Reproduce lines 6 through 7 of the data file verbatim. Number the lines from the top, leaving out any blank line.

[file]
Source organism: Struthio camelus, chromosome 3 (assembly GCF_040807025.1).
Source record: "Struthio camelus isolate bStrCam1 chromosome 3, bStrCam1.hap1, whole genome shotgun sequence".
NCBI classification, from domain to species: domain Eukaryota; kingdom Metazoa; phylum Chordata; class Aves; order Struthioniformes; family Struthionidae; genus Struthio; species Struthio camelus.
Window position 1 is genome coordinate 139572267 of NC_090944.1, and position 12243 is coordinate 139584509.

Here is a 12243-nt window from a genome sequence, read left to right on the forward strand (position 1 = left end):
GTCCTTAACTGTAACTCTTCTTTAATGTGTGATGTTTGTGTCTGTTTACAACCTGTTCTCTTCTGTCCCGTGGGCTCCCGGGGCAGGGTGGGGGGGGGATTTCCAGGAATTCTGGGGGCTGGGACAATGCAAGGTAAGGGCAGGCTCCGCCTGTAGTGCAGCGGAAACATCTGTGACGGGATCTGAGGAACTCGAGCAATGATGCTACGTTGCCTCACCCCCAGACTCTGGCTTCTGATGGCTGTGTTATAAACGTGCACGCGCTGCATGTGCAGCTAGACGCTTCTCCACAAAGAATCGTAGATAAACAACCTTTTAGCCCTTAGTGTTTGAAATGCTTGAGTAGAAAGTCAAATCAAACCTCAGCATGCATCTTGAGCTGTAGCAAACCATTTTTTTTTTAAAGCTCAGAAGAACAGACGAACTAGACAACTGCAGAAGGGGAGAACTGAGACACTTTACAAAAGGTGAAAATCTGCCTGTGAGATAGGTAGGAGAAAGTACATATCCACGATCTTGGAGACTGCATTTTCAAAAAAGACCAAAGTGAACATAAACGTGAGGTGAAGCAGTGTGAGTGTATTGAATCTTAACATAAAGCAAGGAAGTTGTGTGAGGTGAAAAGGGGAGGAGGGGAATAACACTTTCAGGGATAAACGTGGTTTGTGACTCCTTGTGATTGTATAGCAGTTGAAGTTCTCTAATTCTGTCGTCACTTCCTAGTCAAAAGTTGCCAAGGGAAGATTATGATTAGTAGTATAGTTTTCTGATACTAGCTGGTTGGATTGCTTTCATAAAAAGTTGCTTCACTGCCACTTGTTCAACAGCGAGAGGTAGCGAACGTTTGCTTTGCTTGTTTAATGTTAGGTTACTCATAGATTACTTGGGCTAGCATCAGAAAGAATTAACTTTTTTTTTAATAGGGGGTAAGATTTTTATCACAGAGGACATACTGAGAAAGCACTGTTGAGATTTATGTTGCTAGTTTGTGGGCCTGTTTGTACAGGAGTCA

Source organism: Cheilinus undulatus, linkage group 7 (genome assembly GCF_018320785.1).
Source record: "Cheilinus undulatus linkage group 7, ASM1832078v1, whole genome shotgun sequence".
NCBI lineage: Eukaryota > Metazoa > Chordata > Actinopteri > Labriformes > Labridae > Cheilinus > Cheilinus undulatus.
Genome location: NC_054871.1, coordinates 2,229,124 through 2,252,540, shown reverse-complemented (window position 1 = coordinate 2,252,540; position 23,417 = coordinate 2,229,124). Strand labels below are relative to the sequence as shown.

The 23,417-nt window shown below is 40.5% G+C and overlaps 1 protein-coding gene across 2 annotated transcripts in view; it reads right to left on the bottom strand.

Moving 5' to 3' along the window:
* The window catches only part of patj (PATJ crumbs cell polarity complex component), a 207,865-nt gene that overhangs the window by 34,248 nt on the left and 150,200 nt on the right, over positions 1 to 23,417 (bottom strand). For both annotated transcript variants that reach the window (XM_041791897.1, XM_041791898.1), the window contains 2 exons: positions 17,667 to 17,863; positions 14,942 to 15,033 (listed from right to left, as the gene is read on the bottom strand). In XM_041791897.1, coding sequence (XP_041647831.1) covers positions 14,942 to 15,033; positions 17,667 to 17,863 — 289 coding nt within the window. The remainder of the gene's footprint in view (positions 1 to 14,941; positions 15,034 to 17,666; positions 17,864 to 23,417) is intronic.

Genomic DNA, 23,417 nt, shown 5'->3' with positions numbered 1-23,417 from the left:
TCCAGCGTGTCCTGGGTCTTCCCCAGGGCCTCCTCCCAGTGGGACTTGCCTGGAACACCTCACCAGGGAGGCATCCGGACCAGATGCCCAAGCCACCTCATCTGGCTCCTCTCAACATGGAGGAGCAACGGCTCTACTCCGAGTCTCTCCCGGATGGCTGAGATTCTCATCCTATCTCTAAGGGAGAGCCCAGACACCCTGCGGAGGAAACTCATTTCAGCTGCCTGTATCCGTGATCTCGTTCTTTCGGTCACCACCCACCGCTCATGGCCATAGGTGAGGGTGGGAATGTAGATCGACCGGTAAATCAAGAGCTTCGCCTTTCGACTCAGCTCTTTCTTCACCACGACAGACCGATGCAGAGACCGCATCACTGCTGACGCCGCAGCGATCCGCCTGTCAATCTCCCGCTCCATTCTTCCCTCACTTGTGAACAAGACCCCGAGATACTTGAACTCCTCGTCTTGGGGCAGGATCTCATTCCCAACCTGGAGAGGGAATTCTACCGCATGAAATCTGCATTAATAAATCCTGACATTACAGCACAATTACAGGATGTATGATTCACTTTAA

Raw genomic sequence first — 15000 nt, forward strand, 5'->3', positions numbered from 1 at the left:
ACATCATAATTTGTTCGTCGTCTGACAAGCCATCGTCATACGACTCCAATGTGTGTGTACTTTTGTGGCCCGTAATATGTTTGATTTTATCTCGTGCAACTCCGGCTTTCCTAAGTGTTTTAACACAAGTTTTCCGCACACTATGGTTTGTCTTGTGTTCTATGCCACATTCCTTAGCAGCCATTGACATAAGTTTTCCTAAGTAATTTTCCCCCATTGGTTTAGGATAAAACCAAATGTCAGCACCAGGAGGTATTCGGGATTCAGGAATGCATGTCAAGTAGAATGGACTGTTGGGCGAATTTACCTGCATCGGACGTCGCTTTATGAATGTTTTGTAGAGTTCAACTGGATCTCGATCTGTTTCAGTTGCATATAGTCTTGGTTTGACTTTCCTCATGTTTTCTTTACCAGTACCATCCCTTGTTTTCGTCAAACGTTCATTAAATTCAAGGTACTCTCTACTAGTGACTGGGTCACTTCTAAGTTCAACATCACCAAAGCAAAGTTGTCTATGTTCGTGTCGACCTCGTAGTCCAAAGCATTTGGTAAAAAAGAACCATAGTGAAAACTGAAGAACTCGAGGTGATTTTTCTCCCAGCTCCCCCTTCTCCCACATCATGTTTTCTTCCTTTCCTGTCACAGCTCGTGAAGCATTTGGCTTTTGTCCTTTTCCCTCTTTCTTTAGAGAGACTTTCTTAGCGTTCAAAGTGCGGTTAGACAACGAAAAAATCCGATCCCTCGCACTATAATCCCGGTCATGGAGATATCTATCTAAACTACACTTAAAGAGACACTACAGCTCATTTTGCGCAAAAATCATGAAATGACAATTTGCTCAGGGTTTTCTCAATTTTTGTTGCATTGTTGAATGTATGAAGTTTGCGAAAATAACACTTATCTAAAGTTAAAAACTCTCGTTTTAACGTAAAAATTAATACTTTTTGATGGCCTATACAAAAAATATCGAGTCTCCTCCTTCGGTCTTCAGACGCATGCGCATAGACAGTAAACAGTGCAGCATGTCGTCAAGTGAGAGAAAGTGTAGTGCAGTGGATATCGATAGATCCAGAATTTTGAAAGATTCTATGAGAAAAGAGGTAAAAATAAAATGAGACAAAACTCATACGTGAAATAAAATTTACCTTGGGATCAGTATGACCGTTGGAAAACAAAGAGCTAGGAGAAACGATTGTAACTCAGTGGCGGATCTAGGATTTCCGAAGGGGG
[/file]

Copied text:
GTCCTTAACTGTAACTCTTCTTTAATGTGTGATGTTTGTGTCTGTTTACAACCTGTTCTCTTCTGTCCCGTGGGCTCCCGGGGCAGGGTGGGGGGGGGATTTCCAGGAATTCTGGGGGCTGGGACAATGCAAGGTAAGGGCAGGCTCCGCCTGTAGTGCAGCGGAAACATCTGTGACGGGATCTGAGGAACTCGAGCAATGATGCTACGTTGCCTCACCCCCAGACTCTGGCTTCTGATGGCTGTGTTATAAACGTGCACGCGCTGCATGTGCAGCTAGACGCTTCTCCACAAAGAATCGTAGATAAACAACCTTTTAGCCCTTAGTGTTTGAAATGCTTGAGTAGAAAGTCAAATCAAACCTCAGCATGCATCTTGAGCTGTAGCAAACCATTTTTTTTTTAAAGCTCAGAAGAACAGACGAACTAGACAACTGCAGAAGGGGAGAACTGAGACACTTTACAAAAGGTGAAAATCTGCCTGTGAGATAGGTAGGAGAAAGTACATATCCACGATCTTGGAGACTGCATTTTCAAAAAAGACCAAAGTGAACATAAACGTGAGGTGAAGCAGTGTGAGTGTATTGAATCTTAACATAAAGCAAGGAAGTTGTGTGAGGTGAAAAGGGGAGGAGGGGAATAACACTTTCAGGGATAAACGTGGTTTGTGACTCCTTGTGATTGTATAGCAGTTGAAGTTCTCTAATTCTGTCGTCACTTCCTAGTCAAAAGTTGCCAAGGGAAGATTATGATTAGTAGTATAGTTTTCTGATACTAGCTGGTTGGATTGCTTTCATAAAAAGTTGCTTCACTGCCACTTGTTCAACAGCGAGAGGTAGCGAACGTTTGCTTTGCTTGTTTAATGTTAGGTTACTCATAGATTACTTGGGCTAGCATCAGAAAGAATTAACTTTTTTTTTAATAGGGGGTAAGATTTTTATCACAGAGGACATACTGAGAAAGCACTGTTGAGATTTATGTTGCTAGTTTGTGGGCCTGTTTGTACAGGAGTCA

Source organism: Cheilinus undulatus, linkage group 7 (genome assembly GCF_018320785.1).